Mycobacterium Leprae Leprosy

Hansen's Disease

What is Leprosy?

Leprosy, also know as Hansens Disease, is a infection that affects the skin and peripheral nerves, but it also has a very high clinical manifestation. It is classified as paucibacillary or, depending on the bacillary load, multibacillary. This disease is a milder disease that causes anesthetic skin lesions, thickened dermis or skin infiltration, and sometimes can result in nasal congestion and epitasis. Leprosy is also a leading cause of permanent physical disability. It is said that both leprosy and tuberculosis have seriously plagued mankind for centuries.


Leprosy is a chronic infection caused by the acid-fast, rod-shaped bacillus Mycobacterium leprae. Mycrobacteria is gram-positive aerobes or facultative anaerobes. N-acetylglycosaminyl, N-acetylmuramic asid disaccharide units is what the glycan strands of the cell wall peptidoglycan are essentially composed of. The structure of this cell is also very similar to that of the wall peptidoglycan found in the related microorganisms of the Corynebacterium and Nocaria groups.

How is Leprosy passed on?

What I found out while researching Leprosy is that scientist are not 100% sure on how it is passed but they do know that it is not hereditary and cannot be passed on by touch. They do believe that it may be caused by things such as moisture droplets passing through the air, but only from someone who has not yet started treatment for it. It can take anywhere from 5 to 10 years before symptoms of the disease appears.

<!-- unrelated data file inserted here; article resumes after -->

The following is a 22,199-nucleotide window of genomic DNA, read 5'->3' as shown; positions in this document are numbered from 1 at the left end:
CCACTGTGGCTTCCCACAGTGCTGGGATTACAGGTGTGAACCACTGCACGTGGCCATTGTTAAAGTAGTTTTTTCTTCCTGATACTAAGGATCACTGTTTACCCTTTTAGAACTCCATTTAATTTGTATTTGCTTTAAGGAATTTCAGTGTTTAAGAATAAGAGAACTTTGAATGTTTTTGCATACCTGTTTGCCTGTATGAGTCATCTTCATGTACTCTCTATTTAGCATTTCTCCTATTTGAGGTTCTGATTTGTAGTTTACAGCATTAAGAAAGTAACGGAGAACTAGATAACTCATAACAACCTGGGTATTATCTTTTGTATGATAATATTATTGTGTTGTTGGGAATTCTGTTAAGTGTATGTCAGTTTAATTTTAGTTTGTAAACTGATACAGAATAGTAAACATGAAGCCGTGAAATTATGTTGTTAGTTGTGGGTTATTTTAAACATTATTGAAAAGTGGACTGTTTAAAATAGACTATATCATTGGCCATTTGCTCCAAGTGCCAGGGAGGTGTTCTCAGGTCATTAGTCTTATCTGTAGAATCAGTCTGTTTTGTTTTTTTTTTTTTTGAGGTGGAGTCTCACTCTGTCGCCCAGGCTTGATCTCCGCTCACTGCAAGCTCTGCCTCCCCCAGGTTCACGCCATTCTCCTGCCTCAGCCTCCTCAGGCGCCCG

Symptoms of Leprosy

 Patches of skin that look paler than normal, also known as skin lessions, is the first symptom. The person may also discover nodules (red bumps) on the skin, macules (skin blemishes) or even plaques (scaly patches) on the skin. Other symptoms can include hypopigmentation (lighter skin color), hair loss, and different textures of the skin. Although, these symptoms are commonly confused with dermatitis (skin allergies), ringworm, leighmaniasis, syphilis, or even psoriasis. The biggest feature in leprosy is associated lesions is anesthesia in the center of the patches. Leprosy can be cured but some complications are limb damage resulting in "clawing" of the hands or the feet, and inability to close your eyes.


There were almost 182,000 people affected at the beginning of 2012, and about 219,000 new cases reported during 2011. In 9 of the Philippines' provinces and 10 cities there was another outbreak in 2012. The rate of new cases involving "grade 2 deformities" had doubled between 2005 and 2010, reported Dr. Teodoro Herbosa of the Department of Health. In 2010, there were 228,474 new cases reported in 130 countries, with more then half of them occurring in South-East Asia. This disease is most often seen during 2 different periods of life, between the ages of 10 and 14 and between those of the age 35 and 44. Off to the left is a graph showing new cases of Leprosy from the year 1999 till the year 2009.

Where is Leprosy most commonly and least commonly found?

This disease is most common in warm, wet areas in the tropics and subtropics. 80% of the cases are found in: India, Indonesia, Myanmar, Brazil, and Nigeria. New Zealand come across cases from Samoa, Tahiti, and the Cook Islands.

Vaccination against Leprosy

Generally there is no vaccine available to specifically prevent Leprosy, although the vaccine against TB (Tuberculosis), may provide SOME protection against Leprosy. Due to the fact that the organism that causes Leprosy is closely related to that of TB. However, the disease is curable through multi-drug therapy.


Dapsone, the primary drug indicated for the treatment of Leprosy is almost always accompanied by one or more other drugs; such as Rifampin and Clofazimine. All three of the drugs are taken orally and recommended for 6 months for Paucibacillary Leprosy and 2 years for Multibacillary Leprosy. If the disease is caught early then the treatment has an even higher chance of working.